The idea and opportunity for starting this blog came when my employer, OpenText Corporation, agreed to make material originally written for internal use publicly available. Starting from 2007, I became increasingly interested in – not to say passionate about – API design and began looking for information in books, presentations, magazine articles and blog posts. I frequently brought up API design issues at work, earning a somewhat dubious reputation as the “API cop”. After about two years, my managers asked me to write down the API design practices I was pontificating as a set of internal guidelines. This material forms the nucleus of this blog. I’ll publish it in several installments as I clean up and reformat the content for the Web. While having material reviewed by colleagues at my disposal gave me the impetuous for starting the blog, I intend to keep posting new material as long as I have interesting and useful things to say about APIs.

I made the unusual decision to write a blog entirely about API design because I see rapidly increasing interest in the topic, but know few quality resources available online to software developers who wish to learn about or share their own insight on API design. Moreover, both I and my colleagues believe in contributing back to the software developer community and felt that you might find it useful if we shared our experience with you.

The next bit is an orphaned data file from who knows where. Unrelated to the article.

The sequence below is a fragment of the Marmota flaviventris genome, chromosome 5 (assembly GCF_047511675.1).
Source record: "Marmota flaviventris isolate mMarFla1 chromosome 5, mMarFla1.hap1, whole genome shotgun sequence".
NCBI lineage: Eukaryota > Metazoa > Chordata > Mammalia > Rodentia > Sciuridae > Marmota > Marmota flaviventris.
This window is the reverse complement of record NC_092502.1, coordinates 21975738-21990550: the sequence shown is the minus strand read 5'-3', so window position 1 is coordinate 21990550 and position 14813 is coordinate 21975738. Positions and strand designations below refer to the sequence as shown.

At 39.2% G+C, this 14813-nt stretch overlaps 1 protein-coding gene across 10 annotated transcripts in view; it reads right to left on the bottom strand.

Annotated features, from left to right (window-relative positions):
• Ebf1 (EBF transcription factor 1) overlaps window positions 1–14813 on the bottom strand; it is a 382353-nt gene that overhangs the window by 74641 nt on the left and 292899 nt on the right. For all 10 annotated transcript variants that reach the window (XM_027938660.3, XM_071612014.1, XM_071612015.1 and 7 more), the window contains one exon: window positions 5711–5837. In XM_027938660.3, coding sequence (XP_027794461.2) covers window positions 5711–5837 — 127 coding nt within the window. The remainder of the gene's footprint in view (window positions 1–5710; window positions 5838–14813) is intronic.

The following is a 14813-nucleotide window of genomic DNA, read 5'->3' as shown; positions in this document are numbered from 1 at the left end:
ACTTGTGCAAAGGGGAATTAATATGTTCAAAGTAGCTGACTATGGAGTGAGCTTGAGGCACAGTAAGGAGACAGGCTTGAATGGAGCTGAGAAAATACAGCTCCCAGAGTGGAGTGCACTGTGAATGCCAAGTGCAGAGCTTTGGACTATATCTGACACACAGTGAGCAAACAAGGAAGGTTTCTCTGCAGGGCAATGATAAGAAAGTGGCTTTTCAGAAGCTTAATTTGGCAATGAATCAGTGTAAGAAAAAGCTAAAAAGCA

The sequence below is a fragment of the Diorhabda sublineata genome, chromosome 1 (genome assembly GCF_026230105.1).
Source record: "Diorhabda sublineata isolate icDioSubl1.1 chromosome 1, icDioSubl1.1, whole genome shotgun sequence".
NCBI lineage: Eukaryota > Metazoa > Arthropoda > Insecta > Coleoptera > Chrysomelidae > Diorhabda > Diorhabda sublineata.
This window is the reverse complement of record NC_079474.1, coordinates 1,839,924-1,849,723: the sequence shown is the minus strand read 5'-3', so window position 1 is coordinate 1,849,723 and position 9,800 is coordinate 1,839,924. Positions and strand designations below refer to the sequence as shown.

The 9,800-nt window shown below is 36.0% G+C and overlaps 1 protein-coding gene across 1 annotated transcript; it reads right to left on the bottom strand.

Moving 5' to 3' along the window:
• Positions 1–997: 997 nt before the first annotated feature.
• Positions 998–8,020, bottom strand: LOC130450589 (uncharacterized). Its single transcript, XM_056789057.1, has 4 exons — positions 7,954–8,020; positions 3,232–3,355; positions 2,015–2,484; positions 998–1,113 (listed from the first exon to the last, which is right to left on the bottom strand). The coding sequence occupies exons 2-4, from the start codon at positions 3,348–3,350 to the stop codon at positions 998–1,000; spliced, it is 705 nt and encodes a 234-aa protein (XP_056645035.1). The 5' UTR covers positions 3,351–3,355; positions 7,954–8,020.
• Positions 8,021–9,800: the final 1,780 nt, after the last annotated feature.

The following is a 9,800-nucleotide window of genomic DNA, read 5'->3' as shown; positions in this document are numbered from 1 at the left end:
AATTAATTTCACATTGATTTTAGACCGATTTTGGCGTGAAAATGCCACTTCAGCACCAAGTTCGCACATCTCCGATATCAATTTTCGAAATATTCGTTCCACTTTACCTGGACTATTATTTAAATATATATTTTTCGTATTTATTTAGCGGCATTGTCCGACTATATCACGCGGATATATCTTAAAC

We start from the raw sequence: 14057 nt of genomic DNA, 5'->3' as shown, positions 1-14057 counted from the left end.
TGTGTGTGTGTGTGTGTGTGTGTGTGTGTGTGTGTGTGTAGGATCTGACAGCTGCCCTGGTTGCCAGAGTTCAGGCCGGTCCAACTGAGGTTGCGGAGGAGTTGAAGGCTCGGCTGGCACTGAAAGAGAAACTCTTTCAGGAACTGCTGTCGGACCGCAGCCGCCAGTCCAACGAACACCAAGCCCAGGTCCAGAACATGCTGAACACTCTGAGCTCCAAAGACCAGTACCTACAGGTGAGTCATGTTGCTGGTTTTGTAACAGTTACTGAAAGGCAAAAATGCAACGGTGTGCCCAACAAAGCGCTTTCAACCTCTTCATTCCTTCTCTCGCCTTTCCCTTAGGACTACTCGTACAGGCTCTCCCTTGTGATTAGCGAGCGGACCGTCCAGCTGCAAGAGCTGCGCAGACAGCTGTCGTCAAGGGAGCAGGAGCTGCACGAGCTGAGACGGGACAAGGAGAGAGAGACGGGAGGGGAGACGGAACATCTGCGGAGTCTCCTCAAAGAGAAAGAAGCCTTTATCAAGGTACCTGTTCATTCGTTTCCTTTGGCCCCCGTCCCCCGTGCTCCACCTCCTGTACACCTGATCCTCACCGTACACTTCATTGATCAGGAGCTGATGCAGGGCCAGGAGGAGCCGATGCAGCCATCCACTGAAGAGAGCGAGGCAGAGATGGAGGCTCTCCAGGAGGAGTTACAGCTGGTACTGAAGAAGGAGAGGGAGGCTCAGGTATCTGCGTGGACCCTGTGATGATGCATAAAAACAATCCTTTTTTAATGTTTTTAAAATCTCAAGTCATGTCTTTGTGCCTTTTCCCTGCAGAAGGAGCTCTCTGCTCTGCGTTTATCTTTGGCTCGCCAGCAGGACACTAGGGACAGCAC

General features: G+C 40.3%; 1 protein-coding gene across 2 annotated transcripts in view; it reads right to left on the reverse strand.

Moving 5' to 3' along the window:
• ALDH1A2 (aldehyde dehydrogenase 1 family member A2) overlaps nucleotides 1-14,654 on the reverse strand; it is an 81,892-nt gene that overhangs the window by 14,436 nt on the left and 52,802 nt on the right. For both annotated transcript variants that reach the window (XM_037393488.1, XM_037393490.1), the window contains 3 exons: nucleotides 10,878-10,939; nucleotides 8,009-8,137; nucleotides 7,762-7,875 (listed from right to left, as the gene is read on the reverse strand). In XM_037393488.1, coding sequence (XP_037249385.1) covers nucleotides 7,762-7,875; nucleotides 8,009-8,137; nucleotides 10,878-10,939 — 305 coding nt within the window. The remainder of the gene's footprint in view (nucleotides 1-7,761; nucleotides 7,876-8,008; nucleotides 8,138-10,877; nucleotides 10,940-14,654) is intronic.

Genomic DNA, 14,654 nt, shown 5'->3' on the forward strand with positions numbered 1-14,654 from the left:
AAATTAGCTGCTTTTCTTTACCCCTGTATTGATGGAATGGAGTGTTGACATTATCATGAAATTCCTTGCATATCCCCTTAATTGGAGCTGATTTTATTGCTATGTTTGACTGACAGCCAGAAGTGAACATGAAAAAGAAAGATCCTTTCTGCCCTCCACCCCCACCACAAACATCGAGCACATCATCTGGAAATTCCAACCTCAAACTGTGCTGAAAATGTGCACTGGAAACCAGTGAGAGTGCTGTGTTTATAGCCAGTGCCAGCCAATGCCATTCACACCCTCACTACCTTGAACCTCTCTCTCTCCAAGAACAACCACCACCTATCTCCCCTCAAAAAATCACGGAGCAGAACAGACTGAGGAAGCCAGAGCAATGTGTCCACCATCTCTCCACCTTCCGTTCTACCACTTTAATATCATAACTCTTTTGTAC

While generous support from my employer and helpful input from many colleagues at work is gratefully acknowledged, I would like to state that all opinions are entirely of my own and not of my employer. OpenText does not endorse or recommend any of the ideas, tools, techniques or methodologies discussed. Furthermore, all the material is provided strictly “as is”, for information purposes only, without any explicit or implicit warranties as for the accuracy of information or fitness for a particular purpose. Also, nothing in this blog should be interpreted as a commitment by my employer to deliver any specific products, features or enhancements.

About the author

Ferenc MihalyFerenc Mihaly is a Senior Software Architect living in Waterloo, Ontario, Canada. Ferenc spent the last 20 years developing software for scientific computing, computer-aided engineering, industrial process control, business intelligence, business process management, and enterprise content management, while working in four different countries on two continents. Ferenc holds a Ph.D. in Electrical Engineering from Polytechnic University of Bucharest, Romania.

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